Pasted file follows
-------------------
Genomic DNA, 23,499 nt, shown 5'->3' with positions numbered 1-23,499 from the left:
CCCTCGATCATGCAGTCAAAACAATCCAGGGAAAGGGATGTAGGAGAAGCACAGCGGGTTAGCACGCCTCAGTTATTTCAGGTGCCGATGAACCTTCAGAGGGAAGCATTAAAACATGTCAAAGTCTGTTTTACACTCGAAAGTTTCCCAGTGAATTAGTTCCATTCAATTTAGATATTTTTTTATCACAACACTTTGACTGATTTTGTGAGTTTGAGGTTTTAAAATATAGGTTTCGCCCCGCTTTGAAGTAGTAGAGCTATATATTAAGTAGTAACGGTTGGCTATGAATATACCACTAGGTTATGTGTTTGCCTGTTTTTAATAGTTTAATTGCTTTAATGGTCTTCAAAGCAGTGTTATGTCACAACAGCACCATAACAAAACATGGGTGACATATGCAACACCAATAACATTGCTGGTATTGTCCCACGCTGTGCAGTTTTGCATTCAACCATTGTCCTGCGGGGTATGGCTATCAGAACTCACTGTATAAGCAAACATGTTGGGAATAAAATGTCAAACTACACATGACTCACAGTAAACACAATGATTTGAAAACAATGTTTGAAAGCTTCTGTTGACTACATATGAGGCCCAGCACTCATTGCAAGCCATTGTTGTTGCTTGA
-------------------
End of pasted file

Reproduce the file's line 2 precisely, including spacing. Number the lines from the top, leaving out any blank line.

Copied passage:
CCCTCGATCATGCAGTCAAAACAATCCAGGGAAAGGGATGTAGGAGAAGCACAGCGGGTTAGCACGCCTCAGTTATTTCAGGTGCCGATGAACCTTCAGAGGGAAGCATTAAAACATGTCAAAGTCTGTTTTACACTCGAAAGTTTCCCAGTGAATTAGTTCCATTCAATTTAGATATTTTTTTATCACAACACTTTGACTGATTTTGTGAGTTTGAGGTTTTAAAATATAGGTTTCGCCCCGCTTTGAAGTAGTAGAGCTATATATTAAGTAGTAACGGTTGGCTATGAATATACCACTAGGTTATGTGTTTGCCTGTTTTTAATAGTTTAATTGCTTTAATGGTCTTCAAAGCAGTGTTATGTCACAACAGCACCATAACAAAACATGGGTGACATATGCAACACCAATAACATTGCTGGTATTGTCCCACGCTGTGCAGTTTTGCATTCAACCATTGTCCTGCGGGGTATGGCTATCAGAACTCACTGTATAAGCAAACATGTTGGGAATAAAATGTCAAACTACACATGACTCACAGTAAACACAATGATTTGAAAACAATGTTTGAAAGCTTCTGTTGACTACATATGAGGCCCAGCACTCATTGCAAGCCATTGTTGTTGCTTGA